Bladder and kidney stones in horses - McDowell's Herbal Treatments

Bladder or kidney stones are dependent on a number of factors that are not fully understood but horses that consume a diet rich in calcium may be at higher risk. They are fairly rare and can differ in size but can be more than 6.5kg!

Kelsey horse paddock

The stones are named based upon the location of the stone - if they are in the bladder they are called cystoliths, if they are in the kidney, they are called to nephroliths, if they are in the ureter they are called ureteroliths and if they are in the urethra are urethroliths.

In years past, before we kept horses in artificial environments, they roamed free across large tracts of land, and kept themselves healthy by grazing on a large variety of grasses, grains, herbs, and other seasonal plants. Because they had freedom of choice they followed their instincts to eat the plants they needed for certain times of the year (breeding, coming up to hard winters, etc.) and 'self-medicated' for any salts, minerals or deficiencies to deal with existing or impending health or injury problems.

We are now finding an increasing tendency toward bladder, kidney and liver problems which I ascribe to both more sensitive nervous constitutions steming from lifestyle, along with commercially prepared mixes and over-sprayed and processed grains and feed.

Symptoms of bladder stones are:

  • Difficulty with urination or incontinence (potentially caused by the blocked urethra from the trapped stones)
  • Prolapse of the penis (may protrude for longer periods)
  • Blood in the urine
  • Skin 'burns' around the vulva or hind limbs (in mares) due to high uric acid
  • Colic, sweating and restlessness
  • A very stretched position to urinate and may remain in this position for some time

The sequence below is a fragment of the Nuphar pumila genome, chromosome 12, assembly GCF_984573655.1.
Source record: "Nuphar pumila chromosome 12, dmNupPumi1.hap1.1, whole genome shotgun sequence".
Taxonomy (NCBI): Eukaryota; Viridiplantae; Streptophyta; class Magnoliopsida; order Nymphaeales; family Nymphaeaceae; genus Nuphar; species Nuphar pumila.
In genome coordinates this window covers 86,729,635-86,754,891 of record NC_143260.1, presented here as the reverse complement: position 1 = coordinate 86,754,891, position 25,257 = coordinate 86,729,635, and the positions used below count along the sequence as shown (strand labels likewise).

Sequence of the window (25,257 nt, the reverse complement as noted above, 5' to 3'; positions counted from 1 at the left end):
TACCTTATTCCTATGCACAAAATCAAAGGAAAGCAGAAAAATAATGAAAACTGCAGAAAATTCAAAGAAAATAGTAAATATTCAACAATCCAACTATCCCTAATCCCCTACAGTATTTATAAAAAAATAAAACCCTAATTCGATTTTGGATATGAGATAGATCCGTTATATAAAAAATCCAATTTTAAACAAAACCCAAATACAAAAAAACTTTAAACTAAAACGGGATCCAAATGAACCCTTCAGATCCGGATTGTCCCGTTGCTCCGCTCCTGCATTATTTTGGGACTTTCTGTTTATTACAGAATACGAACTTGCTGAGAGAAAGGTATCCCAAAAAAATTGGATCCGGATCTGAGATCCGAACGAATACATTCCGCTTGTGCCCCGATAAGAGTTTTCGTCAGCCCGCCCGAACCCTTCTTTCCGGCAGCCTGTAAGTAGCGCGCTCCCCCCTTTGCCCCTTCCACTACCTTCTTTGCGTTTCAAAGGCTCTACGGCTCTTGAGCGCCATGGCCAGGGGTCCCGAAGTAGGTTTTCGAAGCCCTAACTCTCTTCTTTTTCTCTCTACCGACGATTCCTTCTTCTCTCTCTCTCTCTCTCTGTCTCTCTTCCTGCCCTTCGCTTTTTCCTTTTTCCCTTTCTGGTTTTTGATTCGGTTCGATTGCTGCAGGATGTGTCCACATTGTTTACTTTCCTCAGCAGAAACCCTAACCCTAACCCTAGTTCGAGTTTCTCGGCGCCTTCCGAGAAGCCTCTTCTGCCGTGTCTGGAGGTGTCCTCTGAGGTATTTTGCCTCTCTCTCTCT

McDowells Recommendations

Lowering the pH of the urine and decreasing excessive intake of protein, calcium, phosphorous, and magnesium may minimize stone formation (1).

Adding salt to the diet to increase water consumption may decrease stones forming.

We suggest moving from lucerne (alfalfa) hay or clover-based forage to grass hay. 

McDowells products

Bladder and Kidney Tonic
The bladder and kidney tonic contains herbs that have been traditionally used to neutralise metabolites and acidity, which may assist to break down calcium deposits. Traditionally the herbs in this formula have also been used to support kidney function and soothe the urinary tract.
It assists the removal of any bladder gravel and infection while rehabilitating the kidneys, as well as supporting the liver. 
It includes:- Alfalfa, Buchu, Dandelion, Rosehips, Uva Ursi, Pellitory of the Wall, Couch Grass and Broom as well as the Bach Flowers Wild Rose, Rock Water, Vine, Oak, Willow and Rescue Remedy.

Rosehips granules
Kidney health and vitality can be supported or maintained by also mixing cold rosehips tea in drinking water.

Dandelion leaf
We also recommend feeding dried dandelion or allowing access to a little fresh dandelion regularly along with about 20ml of Apple Cider Vinegar.


(1) Bladder Stones in Horses By Kentucky Equine Research StaffBladder Stones in Horses By Kentucky Equine Research Staff

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McDowell's staff Herbalists can not diagnose your disease or illness. What they can do is offer a herbal program to assist with healing, after you have had advice from your doctor or specialist. If you have unexplained pain or symptoms, seek medical advice.

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